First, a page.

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See No Evil

See No Evil, Nelson Street

Before 20 August 2011, Nelson Street in Bristol city centre was a nondescript corridor of bleak, grey buildings. Now it hosts the most ambitious permanent street art project ever to take place in the UK, See No Evil.

The project was the brain-child of street artist Inkie and Bristol music promoters Team Love who, together with the support of Bristol City Council, brought leading street artists from around the world to Bristol to transform the facades of ten multi-storey buildings along the street over the course of a week - and in doing so they made Nelson Street one of the world's largest outdoor art exhibitions.

Here you can find out more about some of the key peple behind this world-exclusive street art exhibition, and watch Who's Lenny, the official documentary about the project, and find out where to go to see it for yourself.

About the artists

Inkie

Bristolian Inkie is a key player in Bristol’s graffiti heritage. One of the most notorious and prolific graffiti writers in UK history to emerge out of the 80s Bristol scene, Inkie has spent his life painting alongside 3D, Crime Inc, Nick Walker and Banksy. In 1989 the ‘Kingpin’ was arrested as the head of 72 other writers in the UK's largest ever graffiti bust, Operation Anderson. He went on to come 2nd in the 1989 world street art championships.

Inkie has since worked as head of design for SEGA and Xbox, as well as remaining knee-deep in the graffiti scene. He has exhibited worldwide, been denounced by The Daily Mail and simultaneously lauded by The Times, his art published in the books Banky's Bristol, Children of the Can, Graffiti World and magazines Graphotism and Dazed & Confused.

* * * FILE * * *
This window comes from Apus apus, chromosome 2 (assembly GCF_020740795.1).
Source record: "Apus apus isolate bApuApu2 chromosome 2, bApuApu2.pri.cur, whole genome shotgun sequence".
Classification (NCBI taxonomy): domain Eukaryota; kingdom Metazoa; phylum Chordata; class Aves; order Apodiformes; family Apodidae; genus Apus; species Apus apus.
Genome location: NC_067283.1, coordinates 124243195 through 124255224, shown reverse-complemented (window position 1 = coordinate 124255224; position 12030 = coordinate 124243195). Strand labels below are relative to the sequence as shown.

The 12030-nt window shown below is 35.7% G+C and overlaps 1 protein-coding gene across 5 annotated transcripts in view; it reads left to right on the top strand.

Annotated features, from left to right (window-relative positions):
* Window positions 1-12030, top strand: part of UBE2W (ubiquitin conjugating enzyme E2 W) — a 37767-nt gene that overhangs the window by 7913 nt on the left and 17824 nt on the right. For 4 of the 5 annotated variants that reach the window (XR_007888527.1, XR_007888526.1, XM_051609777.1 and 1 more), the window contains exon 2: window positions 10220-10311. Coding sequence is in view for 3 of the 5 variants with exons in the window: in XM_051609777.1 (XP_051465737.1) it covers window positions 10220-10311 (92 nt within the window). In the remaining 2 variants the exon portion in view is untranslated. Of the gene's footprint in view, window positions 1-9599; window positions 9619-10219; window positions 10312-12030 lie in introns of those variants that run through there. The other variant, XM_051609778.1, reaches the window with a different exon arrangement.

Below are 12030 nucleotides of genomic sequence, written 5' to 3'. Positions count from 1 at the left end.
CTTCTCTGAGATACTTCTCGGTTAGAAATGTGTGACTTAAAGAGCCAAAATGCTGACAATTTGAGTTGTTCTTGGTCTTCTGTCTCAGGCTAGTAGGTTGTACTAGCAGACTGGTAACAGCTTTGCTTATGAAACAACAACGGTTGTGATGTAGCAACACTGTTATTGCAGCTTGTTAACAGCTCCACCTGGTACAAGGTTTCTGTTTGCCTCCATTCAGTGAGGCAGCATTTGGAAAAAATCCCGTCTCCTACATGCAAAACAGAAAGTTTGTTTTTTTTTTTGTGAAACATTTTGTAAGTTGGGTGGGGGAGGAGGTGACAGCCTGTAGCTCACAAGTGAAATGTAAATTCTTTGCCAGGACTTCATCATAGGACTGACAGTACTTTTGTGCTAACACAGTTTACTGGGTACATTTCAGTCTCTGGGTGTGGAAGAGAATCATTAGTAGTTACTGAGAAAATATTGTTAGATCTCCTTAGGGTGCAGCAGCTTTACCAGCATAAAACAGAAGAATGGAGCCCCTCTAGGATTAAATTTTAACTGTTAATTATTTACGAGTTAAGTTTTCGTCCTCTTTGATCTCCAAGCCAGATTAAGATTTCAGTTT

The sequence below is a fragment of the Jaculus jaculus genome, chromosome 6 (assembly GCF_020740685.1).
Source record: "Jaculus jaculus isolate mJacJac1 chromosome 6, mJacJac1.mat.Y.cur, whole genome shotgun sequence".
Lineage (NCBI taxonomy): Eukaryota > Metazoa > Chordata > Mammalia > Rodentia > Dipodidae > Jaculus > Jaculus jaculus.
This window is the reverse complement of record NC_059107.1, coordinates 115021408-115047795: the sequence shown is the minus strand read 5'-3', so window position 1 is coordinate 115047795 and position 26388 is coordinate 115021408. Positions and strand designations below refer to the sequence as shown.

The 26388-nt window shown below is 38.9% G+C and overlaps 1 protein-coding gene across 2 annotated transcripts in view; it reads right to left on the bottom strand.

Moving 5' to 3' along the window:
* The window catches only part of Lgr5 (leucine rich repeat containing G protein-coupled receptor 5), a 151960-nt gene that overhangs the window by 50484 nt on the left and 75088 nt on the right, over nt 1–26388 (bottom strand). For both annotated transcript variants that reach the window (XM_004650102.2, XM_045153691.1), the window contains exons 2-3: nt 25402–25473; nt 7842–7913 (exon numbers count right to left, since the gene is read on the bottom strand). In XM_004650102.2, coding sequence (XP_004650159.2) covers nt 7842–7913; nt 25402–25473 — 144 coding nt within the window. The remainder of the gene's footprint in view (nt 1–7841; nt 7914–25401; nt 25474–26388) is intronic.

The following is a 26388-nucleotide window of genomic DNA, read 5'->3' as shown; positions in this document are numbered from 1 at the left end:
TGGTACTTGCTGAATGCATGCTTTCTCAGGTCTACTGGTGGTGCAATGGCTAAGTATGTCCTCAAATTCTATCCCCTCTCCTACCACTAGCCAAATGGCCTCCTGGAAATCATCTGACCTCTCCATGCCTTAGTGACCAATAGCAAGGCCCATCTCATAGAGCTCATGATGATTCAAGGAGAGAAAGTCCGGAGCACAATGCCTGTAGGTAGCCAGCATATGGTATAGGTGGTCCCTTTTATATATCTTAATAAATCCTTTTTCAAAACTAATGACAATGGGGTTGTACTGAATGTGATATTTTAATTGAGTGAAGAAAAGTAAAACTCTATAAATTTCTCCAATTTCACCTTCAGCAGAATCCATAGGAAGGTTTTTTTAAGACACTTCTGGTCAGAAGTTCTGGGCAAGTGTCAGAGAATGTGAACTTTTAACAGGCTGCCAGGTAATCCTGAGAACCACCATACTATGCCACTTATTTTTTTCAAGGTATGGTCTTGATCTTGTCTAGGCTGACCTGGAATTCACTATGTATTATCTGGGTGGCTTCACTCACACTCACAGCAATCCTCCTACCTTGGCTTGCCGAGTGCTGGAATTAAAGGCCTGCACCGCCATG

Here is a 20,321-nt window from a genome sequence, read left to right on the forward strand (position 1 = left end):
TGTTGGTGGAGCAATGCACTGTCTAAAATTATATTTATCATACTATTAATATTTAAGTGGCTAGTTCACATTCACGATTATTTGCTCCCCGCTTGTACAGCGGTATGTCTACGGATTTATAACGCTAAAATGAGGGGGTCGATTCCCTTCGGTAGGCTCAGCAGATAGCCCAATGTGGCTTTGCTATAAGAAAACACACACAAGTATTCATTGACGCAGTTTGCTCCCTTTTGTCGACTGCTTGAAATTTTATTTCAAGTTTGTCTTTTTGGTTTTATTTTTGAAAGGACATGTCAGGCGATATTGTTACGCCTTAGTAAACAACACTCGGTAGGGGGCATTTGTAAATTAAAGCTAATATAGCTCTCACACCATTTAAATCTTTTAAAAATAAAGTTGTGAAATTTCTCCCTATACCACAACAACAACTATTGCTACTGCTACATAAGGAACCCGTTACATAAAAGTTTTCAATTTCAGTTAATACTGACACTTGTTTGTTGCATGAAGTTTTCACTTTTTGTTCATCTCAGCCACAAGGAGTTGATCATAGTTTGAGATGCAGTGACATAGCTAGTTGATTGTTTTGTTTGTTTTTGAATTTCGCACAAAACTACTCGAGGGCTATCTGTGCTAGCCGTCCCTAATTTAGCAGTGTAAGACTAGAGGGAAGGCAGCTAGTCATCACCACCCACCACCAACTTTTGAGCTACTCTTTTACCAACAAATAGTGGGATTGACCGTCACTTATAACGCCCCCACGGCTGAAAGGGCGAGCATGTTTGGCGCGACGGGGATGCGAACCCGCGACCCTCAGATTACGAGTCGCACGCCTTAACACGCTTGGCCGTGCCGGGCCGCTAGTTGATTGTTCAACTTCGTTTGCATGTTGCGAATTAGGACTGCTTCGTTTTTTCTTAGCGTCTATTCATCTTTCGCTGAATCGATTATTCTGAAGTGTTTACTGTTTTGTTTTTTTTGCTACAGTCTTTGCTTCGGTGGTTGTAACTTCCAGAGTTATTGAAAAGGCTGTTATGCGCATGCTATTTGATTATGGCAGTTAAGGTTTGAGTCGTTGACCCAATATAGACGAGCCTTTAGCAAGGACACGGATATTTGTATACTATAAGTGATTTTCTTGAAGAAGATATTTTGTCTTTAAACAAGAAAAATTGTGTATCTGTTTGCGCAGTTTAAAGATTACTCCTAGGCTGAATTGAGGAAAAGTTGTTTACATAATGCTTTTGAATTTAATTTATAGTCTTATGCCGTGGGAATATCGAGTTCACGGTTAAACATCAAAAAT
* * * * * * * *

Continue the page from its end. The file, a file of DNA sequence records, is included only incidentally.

Tats Cru

Tats Cru inc is a group of Bronx-based professional muralists whose work in aerosol has changed the perception of graffiti as art. Twenty-four years ago, three teenagers began their artistic careers by creating subway graffiti. What began as a recognition tactic has evolved into a powerful, expressive style that has brought Tats Cru to the forefront of mural art – and to Bristol.

Proof of their success and the acceptance of graffiti as an art form has been their work for the Smithsonian Institute 35th Annual Folklife Festival, where Tats Cru was chosen to represent New York City muralists. Their work no adorns several NYC public schools and hospitals.

El Mac

Miles ‘Mac’ MacGregor was born in Los Angeles in 1980 to an engineer and an artist, and has been creating and studying art independently since childhood. He began painting with acrylics and painting graffiti in the mid ’90s, and by the late ‘90s he was painting technicolor aerosol versions of classic paintings by old European masters. This led to being commissioned in 2003 by the Groeninge Museum in Bruges, Belgium to paint his interpretations of classic Flemish Primitive paintings in the museum’s collection.

Mac continues to focus primarily on creating more public art in different parts of the world, painting photorealistic canvases, and evolving his brushwork style. His intent is to uplift and inspire through careful, perfectionist renderings of both the sublime and the humble. Most especially he enjoys the simple challenges and rewards of painting. He works primarily in Phoenix and Los Angeles – and now of course, Bristol.